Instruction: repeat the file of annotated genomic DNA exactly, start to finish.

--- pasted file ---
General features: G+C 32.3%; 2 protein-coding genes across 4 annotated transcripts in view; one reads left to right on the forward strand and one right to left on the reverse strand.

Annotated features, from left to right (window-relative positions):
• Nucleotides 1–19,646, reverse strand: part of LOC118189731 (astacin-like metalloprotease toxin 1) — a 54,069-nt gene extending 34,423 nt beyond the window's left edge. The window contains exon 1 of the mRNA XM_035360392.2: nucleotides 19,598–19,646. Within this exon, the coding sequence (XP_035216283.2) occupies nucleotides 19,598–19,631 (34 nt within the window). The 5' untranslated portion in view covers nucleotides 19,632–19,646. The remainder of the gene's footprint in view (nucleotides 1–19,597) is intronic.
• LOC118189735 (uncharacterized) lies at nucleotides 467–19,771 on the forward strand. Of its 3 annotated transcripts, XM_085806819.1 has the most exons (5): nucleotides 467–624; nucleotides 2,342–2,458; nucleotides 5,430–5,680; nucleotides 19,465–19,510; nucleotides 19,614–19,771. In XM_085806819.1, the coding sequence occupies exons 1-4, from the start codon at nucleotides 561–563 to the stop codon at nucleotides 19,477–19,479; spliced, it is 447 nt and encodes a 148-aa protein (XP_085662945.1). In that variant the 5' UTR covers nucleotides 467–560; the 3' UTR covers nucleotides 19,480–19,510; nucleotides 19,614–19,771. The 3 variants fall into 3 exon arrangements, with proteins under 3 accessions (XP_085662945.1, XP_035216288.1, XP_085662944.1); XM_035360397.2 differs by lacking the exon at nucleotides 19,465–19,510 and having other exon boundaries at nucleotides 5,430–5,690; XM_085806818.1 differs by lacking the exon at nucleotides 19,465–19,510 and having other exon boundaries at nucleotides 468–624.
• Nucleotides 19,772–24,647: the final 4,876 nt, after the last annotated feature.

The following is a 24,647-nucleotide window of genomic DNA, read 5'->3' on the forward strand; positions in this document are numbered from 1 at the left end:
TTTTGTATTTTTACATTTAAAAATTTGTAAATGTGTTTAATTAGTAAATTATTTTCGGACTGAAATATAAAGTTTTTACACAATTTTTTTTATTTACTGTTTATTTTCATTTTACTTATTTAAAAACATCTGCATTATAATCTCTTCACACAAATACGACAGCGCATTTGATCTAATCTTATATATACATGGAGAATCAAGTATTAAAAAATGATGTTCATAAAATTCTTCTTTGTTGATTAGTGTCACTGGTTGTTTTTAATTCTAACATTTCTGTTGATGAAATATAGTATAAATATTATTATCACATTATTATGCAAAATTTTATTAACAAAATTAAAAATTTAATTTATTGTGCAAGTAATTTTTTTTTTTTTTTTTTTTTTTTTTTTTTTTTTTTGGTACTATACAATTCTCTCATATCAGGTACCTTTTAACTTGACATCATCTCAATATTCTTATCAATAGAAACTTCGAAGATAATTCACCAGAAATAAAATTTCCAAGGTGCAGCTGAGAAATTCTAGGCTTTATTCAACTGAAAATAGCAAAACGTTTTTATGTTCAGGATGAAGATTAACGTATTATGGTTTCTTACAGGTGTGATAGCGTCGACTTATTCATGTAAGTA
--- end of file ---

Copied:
General features: G+C 32.3%; 2 protein-coding genes across 4 annotated transcripts in view; one reads left to right on the forward strand and one right to left on the reverse strand.

Annotated features, from left to right (window-relative positions):
• Nucleotides 1–19,646, reverse strand: part of LOC118189731 (astacin-like metalloprotease toxin 1) — a 54,069-nt gene extending 34,423 nt beyond the window's left edge. The window contains exon 1 of the mRNA XM_035360392.2: nucleotides 19,598–19,646. Within this exon, the coding sequence (XP_035216283.2) occupies nucleotides 19,598–19,631 (34 nt within the window). The 5' untranslated portion in view covers nucleotides 19,632–19,646. The remainder of the gene's footprint in view (nucleotides 1–19,597) is intronic.
• LOC118189735 (uncharacterized) lies at nucleotides 467–19,771 on the forward strand. Of its 3 annotated transcripts, XM_085806819.1 has the most exons (5): nucleotides 467–624; nucleotides 2,342–2,458; nucleotides 5,430–5,680; nucleotides 19,465–19,510; nucleotides 19,614–19,771. In XM_085806819.1, the coding sequence occupies exons 1-4, from the start codon at nucleotides 561–563 to the stop codon at nucleotides 19,477–19,479; spliced, it is 447 nt and encodes a 148-aa protein (XP_085662945.1). In that variant the 5' UTR covers nucleotides 467–560; the 3' UTR covers nucleotides 19,480–19,510; nucleotides 19,614–19,771. The 3 variants fall into 3 exon arrangements, with proteins under 3 accessions (XP_085662945.1, XP_035216288.1, XP_085662944.1); XM_035360397.2 differs by lacking the exon at nucleotides 19,465–19,510 and having other exon boundaries at nucleotides 5,430–5,690; XM_085806818.1 differs by lacking the exon at nucleotides 19,465–19,510 and having other exon boundaries at nucleotides 468–624.
• Nucleotides 19,772–24,647: the final 4,876 nt, after the last annotated feature.

The following is a 24,647-nucleotide window of genomic DNA, read 5'->3' on the forward strand; positions in this document are numbered from 1 at the left end:
TTTTGTATTTTTACATTTAAAAATTTGTAAATGTGTTTAATTAGTAAATTATTTTCGGACTGAAATATAAAGTTTTTACACAATTTTTTTTATTTACTGTTTATTTTCATTTTACTTATTTAAAAACATCTGCATTATAATCTCTTCACACAAATACGACAGCGCATTTGATCTAATCTTATATATACATGGAGAATCAAGTATTAAAAAATGATGTTCATAAAATTCTTCTTTGTTGATTAGTGTCACTGGTTGTTTTTAATTCTAACATTTCTGTTGATGAAATATAGTATAAATATTATTATCACATTATTATGCAAAATTTTATTAACAAAATTAAAAATTTAATTTATTGTGCAAGTAATTTTTTTTTTTTTTTTTTTTTTTTTTTTTTTTTTTTGGTACTATACAATTCTCTCATATCAGGTACCTTTTAACTTGACATCATCTCAATATTCTTATCAATAGAAACTTCGAAGATAATTCACCAGAAATAAAATTTCCAAGGTGCAGCTGAGAAATTCTAGGCTTTATTCAACTGAAAATAGCAAAACGTTTTTATGTTCAGGATGAAGATTAACGTATTATGGTTTCTTACAGGTGTGATAGCGTCGACTTATTCATGTAAGTA